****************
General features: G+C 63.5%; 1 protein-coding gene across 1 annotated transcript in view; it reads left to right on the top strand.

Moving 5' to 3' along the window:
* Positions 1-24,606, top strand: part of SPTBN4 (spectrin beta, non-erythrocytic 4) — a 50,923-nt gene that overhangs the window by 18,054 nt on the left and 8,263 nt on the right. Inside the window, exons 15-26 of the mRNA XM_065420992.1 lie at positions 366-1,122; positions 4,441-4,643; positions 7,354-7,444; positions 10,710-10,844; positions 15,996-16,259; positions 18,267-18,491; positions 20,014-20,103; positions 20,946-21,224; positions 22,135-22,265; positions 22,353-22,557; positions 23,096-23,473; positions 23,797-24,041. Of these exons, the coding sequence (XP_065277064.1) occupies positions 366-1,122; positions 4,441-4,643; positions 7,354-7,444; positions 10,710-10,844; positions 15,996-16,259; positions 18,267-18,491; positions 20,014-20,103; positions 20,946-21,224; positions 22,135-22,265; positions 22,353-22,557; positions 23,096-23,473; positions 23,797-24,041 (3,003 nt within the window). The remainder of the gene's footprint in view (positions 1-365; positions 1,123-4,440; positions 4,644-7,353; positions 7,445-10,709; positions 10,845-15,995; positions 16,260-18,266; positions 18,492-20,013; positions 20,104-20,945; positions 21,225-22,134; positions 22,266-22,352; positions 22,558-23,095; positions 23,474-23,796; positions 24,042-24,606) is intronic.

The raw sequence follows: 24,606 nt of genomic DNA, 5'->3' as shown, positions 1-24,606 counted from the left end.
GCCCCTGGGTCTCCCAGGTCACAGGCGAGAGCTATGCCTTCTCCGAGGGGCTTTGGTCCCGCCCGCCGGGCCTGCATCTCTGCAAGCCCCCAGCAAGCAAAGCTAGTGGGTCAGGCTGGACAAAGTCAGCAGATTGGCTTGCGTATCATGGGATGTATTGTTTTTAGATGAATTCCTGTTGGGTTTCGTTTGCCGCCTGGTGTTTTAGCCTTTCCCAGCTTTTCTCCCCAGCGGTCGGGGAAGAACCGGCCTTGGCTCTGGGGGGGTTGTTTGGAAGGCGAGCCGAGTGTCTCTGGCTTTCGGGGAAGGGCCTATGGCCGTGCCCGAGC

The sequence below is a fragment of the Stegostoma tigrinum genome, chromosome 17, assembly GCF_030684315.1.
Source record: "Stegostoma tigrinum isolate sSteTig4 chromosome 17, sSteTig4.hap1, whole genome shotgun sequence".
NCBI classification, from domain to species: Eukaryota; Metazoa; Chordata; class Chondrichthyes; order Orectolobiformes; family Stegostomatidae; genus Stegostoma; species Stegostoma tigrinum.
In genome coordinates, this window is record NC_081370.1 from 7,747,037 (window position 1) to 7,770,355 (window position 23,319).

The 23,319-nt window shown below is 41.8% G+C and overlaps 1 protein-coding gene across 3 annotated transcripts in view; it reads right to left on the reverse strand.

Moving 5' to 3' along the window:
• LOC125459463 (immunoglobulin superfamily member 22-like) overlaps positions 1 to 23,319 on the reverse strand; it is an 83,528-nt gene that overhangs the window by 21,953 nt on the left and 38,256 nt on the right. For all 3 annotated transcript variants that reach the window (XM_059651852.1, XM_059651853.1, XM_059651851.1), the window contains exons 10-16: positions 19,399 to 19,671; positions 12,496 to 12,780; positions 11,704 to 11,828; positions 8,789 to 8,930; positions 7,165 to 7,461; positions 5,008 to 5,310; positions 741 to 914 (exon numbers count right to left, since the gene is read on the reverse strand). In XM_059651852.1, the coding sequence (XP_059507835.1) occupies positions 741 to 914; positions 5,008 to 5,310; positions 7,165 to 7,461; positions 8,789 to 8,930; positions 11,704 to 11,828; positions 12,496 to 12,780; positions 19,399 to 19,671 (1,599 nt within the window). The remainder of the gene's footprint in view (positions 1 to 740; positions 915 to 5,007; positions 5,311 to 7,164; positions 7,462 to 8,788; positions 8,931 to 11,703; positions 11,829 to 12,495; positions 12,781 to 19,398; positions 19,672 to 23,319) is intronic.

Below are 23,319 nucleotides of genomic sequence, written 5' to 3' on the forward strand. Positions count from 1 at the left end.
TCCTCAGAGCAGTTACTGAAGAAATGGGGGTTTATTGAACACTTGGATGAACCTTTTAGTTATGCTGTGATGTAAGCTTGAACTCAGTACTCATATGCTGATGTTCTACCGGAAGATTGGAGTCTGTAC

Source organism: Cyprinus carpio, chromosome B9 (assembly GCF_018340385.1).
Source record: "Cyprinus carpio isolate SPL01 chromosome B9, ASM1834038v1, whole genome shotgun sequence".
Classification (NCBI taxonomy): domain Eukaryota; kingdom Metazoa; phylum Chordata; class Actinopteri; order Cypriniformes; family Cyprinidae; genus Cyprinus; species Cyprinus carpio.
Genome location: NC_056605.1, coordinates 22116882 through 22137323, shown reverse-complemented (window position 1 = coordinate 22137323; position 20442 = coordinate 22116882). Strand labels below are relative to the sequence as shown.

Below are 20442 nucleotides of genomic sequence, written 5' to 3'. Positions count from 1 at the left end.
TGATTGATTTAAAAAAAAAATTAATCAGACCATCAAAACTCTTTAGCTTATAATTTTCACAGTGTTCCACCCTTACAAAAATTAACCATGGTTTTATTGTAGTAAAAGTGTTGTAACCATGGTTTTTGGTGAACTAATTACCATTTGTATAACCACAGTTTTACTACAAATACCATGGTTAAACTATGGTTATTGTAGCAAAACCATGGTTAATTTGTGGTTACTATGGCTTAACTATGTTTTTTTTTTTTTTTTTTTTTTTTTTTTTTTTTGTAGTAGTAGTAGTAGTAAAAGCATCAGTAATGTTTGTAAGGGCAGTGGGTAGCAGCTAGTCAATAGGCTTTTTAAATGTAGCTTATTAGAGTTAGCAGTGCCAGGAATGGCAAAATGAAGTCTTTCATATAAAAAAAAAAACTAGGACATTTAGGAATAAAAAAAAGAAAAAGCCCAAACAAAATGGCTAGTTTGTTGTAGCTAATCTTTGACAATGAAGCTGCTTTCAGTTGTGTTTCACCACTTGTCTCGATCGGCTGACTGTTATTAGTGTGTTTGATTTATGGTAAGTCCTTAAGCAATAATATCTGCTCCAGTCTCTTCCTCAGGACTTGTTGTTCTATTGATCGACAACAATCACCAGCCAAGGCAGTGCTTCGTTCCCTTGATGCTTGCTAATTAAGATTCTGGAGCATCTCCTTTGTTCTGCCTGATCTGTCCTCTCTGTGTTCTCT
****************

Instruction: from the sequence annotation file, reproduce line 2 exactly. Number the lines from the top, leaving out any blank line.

Moving 5' to 3' along the window: